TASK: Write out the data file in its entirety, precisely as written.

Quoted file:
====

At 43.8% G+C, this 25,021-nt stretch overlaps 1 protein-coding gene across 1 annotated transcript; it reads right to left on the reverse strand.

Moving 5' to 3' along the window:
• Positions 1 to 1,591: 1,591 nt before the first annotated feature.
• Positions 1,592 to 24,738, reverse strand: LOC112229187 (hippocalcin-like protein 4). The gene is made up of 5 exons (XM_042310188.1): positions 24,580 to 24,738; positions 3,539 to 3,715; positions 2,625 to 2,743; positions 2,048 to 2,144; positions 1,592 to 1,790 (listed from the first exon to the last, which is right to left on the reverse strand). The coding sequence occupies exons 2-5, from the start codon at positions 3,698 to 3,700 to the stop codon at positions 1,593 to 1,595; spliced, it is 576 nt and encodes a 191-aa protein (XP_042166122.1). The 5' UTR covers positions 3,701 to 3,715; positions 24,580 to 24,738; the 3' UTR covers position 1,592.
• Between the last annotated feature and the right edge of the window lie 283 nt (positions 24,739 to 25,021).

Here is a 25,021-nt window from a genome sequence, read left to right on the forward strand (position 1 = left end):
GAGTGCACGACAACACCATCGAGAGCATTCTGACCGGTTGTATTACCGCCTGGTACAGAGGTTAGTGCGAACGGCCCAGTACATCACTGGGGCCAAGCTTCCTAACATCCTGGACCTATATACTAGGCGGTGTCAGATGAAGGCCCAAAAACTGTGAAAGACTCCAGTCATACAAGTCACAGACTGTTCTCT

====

At 43.8% G+C, this 25,021-nt stretch overlaps 1 protein-coding gene across 1 annotated transcript; it reads right to left on the reverse strand.

Moving 5' to 3' along the window:
• Positions 1 to 1,591: 1,591 nt before the first annotated feature.
• Positions 1,592 to 24,738, reverse strand: LOC112229187 (hippocalcin-like protein 4). The gene is made up of 5 exons (XM_042310188.1): positions 24,580 to 24,738; positions 3,539 to 3,715; positions 2,625 to 2,743; positions 2,048 to 2,144; positions 1,592 to 1,790 (listed from the first exon to the last, which is right to left on the reverse strand). The coding sequence occupies exons 2-5, from the start codon at positions 3,698 to 3,700 to the stop codon at positions 1,593 to 1,595; spliced, it is 576 nt and encodes a 191-aa protein (XP_042166122.1). The 5' UTR covers positions 3,701 to 3,715; positions 24,580 to 24,738; the 3' UTR covers position 1,592.
• Between the last annotated feature and the right edge of the window lie 283 nt (positions 24,739 to 25,021).

Here is a 25,021-nt window from a genome sequence, read left to right on the forward strand (position 1 = left end):
GAGTGCACGACAACACCATCGAGAGCATTCTGACCGGTTGTATTACCGCCTGGTACAGAGGTTAGTGCGAACGGCCCAGTACATCACTGGGGCCAAGCTTCCTAACATCCTGGACCTATATACTAGGCGGTGTCAGATGAAGGCCCAAAAACTGTGAAAGACTCCAGTCATACAAGTCACAGACTGTTCTCT